No, not the drug. I’m on something else right now – nothing quite as good as ecstasy, but… And no, not the Steely Dan album, which I wouldn’t call their best – although it’s still one of the best albums of the 70s and it does have Gold Teeth on it… No, I was referring to a few things that are coming to a head right now – like how my show is opening in 8 days (I’m installing it this Sunday and Monday) and how my book: Scribbles in a Sandstorm is practically finished. There are going to be only 5 books available at my show, and only 1 deluxe edition (which is the only one left – the rest have been sold out on pre-sales). Take a sneak peak of the book in progress on Chance Press’ site here.
I also added a group show to my schedule that opens November 7th at Angels Gate Cultural Center called, To Live and Draw in L.A.
Today (Friday) I am going to have lunch with artists Nancy Baker and Oriane Stender. They are both in town for Nancy’s show tonight at Jancar Gallery in Chinatown, which is happening from 6-9 PM. You should go!
this past week I’ve been covering all the fronts of my paintings with that foam sheeting so they will be AOK for stacking in my car and transporting to the gallery. I guess I’ve been a little more anal about these things because I’m sick of touching things up after I moved everything from the old studio to the garage. Especially the white background paintings, but I’m bringing a paint kit anyway just in case anything gets nicked after we hang it. See? Anal.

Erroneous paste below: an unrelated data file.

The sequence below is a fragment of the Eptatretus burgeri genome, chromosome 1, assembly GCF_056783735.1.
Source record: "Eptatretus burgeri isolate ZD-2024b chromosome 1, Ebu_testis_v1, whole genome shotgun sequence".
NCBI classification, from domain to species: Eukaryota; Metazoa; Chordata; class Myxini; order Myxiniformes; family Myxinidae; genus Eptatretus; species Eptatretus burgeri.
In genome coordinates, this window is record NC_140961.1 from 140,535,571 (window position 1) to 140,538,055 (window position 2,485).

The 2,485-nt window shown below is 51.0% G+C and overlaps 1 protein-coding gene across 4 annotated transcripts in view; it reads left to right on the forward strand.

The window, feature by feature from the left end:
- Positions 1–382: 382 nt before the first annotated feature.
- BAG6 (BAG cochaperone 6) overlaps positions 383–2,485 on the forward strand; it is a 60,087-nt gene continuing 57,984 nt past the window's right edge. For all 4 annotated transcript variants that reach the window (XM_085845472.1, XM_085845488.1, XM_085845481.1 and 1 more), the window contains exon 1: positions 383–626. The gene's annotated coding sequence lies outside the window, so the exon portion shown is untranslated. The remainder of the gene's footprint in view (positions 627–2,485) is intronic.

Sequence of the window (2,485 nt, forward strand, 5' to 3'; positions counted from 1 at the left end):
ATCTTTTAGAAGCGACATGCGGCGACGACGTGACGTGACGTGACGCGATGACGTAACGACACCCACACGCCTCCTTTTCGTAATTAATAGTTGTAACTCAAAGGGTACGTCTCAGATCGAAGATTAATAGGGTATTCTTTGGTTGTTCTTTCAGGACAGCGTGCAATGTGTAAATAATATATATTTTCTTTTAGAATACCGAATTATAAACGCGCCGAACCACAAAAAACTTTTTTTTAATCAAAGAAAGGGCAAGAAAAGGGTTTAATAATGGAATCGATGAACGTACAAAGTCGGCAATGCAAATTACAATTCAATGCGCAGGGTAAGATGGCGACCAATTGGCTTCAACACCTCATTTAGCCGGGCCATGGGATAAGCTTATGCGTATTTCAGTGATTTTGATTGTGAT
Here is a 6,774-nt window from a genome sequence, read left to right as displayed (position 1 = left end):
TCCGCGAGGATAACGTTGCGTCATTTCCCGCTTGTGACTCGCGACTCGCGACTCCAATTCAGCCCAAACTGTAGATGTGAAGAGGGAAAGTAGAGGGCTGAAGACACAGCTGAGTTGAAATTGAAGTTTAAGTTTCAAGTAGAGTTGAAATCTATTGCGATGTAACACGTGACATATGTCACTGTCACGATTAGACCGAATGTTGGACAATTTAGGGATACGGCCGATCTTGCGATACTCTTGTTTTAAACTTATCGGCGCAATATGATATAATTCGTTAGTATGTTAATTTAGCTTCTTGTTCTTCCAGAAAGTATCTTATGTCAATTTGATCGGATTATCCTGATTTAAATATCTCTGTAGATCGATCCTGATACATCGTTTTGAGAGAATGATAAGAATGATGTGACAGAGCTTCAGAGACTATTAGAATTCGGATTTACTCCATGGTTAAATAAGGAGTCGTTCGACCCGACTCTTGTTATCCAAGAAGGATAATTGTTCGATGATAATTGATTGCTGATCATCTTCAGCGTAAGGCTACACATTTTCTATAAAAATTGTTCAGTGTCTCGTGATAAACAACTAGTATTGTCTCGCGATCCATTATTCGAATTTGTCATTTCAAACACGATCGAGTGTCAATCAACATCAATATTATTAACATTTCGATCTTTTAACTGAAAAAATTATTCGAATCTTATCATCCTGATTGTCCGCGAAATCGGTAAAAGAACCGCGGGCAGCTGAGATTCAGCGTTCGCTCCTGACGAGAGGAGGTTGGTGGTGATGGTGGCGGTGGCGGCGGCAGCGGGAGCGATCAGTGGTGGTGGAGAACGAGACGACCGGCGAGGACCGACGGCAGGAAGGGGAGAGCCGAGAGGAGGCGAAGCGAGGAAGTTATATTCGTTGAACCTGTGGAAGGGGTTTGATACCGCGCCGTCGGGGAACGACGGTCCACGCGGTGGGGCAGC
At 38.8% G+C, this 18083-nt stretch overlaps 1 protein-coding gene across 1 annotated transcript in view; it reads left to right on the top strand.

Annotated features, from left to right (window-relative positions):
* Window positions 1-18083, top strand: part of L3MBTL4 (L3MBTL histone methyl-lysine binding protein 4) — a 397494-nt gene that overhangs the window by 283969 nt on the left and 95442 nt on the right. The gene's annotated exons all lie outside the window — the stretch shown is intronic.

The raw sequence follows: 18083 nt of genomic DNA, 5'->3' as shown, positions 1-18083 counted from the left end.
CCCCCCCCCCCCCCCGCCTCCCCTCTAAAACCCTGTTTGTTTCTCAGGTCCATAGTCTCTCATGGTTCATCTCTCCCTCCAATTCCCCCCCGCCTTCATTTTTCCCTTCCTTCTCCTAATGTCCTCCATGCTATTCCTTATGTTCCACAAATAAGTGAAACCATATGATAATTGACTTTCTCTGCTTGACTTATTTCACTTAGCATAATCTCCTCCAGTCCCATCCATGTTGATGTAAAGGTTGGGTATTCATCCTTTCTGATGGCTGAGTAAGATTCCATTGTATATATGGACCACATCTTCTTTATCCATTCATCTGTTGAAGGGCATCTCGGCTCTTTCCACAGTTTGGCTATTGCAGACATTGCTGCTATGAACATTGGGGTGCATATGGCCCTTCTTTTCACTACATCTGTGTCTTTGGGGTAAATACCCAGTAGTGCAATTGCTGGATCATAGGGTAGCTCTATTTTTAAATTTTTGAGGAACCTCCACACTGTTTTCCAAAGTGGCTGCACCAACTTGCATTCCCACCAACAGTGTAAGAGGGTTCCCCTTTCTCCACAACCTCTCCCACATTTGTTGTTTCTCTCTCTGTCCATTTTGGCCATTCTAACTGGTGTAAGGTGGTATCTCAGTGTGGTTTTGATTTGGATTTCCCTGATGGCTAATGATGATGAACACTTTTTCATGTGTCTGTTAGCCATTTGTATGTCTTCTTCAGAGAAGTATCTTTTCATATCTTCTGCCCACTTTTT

I have to say that I look forward to installation day, not reception day. Getting the work hung and the placement of everything is what’s so important to me. It’s what I have been working for these last 2 years. To me, that’s the show; that’s the personal satisfaction. being alone in the gallery and seeing it all “perfect,” or feeling good about how it is anyway… then I let it go. I hand it all over. The control. I set sail to the work, the energy, the control, the art, the relationship I had with it, and I take my hands away and totally give it up. It is no longer mine.
Reception day is usually a blur. I try to get through it best I can. It’s like driving a car with a broken steering wheel down a thin alleyway at 150 mph, where I can’t see through the wind sheild, 3 of the tires are nearly flat, and the head gasket is about to blow up, and I have to eat a hamburger with my shifting hand. Meanwhile, I have to make sure I don’t hit any pedestrians. …As long as I haven’t offended anyone the night of the reception, I feel safe. It is not easy to give every single person who comes undivided attention. I want to thank every one who actually think it’s worth coming to see my work – but I have to do this without feeling nervous. Because I am uncomfortable in social situations, I fear I come off disingenuous. In actual fact I am blown away that anyone comes at all. When there is a crowd, I’m just overwhelmed trying to play it cool. “thank you for coming out…. thank you for coming…. I appreciate you being here….” I probably just sound like an idiot.
Anyway… nice chatting with you.